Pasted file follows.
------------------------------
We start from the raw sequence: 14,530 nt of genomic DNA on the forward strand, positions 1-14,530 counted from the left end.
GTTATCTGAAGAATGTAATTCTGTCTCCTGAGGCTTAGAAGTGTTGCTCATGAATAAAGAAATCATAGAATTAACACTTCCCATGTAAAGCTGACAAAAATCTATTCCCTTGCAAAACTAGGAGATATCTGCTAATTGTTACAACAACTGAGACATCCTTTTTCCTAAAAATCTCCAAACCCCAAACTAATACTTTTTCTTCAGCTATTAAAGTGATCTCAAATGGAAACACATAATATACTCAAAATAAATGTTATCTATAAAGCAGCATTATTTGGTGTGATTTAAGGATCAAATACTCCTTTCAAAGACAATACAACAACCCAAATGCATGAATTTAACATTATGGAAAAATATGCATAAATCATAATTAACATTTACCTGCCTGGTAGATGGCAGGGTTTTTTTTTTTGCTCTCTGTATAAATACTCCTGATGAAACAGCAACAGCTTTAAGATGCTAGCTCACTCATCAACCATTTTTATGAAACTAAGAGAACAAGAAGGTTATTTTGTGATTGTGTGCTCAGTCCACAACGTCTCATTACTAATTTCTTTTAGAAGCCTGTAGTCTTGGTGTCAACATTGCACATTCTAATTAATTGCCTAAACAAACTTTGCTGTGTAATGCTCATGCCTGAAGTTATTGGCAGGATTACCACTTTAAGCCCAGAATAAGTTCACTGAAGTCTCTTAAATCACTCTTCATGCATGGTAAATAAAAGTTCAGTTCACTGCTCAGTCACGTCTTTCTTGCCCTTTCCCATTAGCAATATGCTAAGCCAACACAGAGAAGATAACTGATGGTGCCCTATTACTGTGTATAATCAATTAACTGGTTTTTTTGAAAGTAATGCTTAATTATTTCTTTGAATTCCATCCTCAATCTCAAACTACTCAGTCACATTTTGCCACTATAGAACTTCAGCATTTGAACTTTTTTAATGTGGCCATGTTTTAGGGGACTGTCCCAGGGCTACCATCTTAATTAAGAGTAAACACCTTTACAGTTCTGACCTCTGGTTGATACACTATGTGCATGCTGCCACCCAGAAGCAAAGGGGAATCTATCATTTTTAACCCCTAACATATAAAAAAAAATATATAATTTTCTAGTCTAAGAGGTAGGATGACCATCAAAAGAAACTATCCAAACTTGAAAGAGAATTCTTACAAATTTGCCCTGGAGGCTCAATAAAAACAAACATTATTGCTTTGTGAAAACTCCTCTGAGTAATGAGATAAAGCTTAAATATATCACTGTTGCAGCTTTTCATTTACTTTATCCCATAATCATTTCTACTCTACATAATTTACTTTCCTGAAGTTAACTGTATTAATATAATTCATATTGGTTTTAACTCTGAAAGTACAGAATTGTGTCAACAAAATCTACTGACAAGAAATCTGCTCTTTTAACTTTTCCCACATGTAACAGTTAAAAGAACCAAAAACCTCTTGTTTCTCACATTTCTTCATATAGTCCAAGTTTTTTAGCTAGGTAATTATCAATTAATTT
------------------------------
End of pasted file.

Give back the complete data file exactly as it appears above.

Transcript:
We start from the raw sequence: 14,530 nt of genomic DNA on the forward strand, positions 1-14,530 counted from the left end.
GTTATCTGAAGAATGTAATTCTGTCTCCTGAGGCTTAGAAGTGTTGCTCATGAATAAAGAAATCATAGAATTAACACTTCCCATGTAAAGCTGACAAAAATCTATTCCCTTGCAAAACTAGGAGATATCTGCTAATTGTTACAACAACTGAGACATCCTTTTTCCTAAAAATCTCCAAACCCCAAACTAATACTTTTTCTTCAGCTATTAAAGTGATCTCAAATGGAAACACATAATATACTCAAAATAAATGTTATCTATAAAGCAGCATTATTTGGTGTGATTTAAGGATCAAATACTCCTTTCAAAGACAATACAACAACCCAAATGCATGAATTTAACATTATGGAAAAATATGCATAAATCATAATTAACATTTACCTGCCTGGTAGATGGCAGGGTTTTTTTTTTTGCTCTCTGTATAAATACTCCTGATGAAACAGCAACAGCTTTAAGATGCTAGCTCACTCATCAACCATTTTTATGAAACTAAGAGAACAAGAAGGTTATTTTGTGATTGTGTGCTCAGTCCACAACGTCTCATTACTAATTTCTTTTAGAAGCCTGTAGTCTTGGTGTCAACATTGCACATTCTAATTAATTGCCTAAACAAACTTTGCTGTGTAATGCTCATGCCTGAAGTTATTGGCAGGATTACCACTTTAAGCCCAGAATAAGTTCACTGAAGTCTCTTAAATCACTCTTCATGCATGGTAAATAAAAGTTCAGTTCACTGCTCAGTCACGTCTTTCTTGCCCTTTCCCATTAGCAATATGCTAAGCCAACACAGAGAAGATAACTGATGGTGCCCTATTACTGTGTATAATCAATTAACTGGTTTTTTTGAAAGTAATGCTTAATTATTTCTTTGAATTCCATCCTCAATCTCAAACTACTCAGTCACATTTTGCCACTATAGAACTTCAGCATTTGAACTTTTTTAATGTGGCCATGTTTTAGGGGACTGTCCCAGGGCTACCATCTTAATTAAGAGTAAACACCTTTACAGTTCTGACCTCTGGTTGATACACTATGTGCATGCTGCCACCCAGAAGCAAAGGGGAATCTATCATTTTTAACCCCTAACATATAAAAAAAAATATATAATTTTCTAGTCTAAGAGGTAGGATGACCATCAAAAGAAACTATCCAAACTTGAAAGAGAATTCTTACAAATTTGCCCTGGAGGCTCAATAAAAACAAACATTATTGCTTTGTGAAAACTCCTCTGAGTAATGAGATAAAGCTTAAATATATCACTGTTGCAGCTTTTCATTTACTTTATCCCATAATCATTTCTACTCTACATAATTTACTTTCCTGAAGTTAACTGTATTAATATAATTCATATTGGTTTTAACTCTGAAAGTACAGAATTGTGTCAACAAAATCTACTGACAAGAAATCTGCTCTTTTAACTTTTCCCACATGTAACAGTTAAAAGAACCAAAAACCTCTTGTTTCTCACATTTCTTCATATAGTCCAAGTTTTTTAGCTAGGTAATTATCAATTAATTT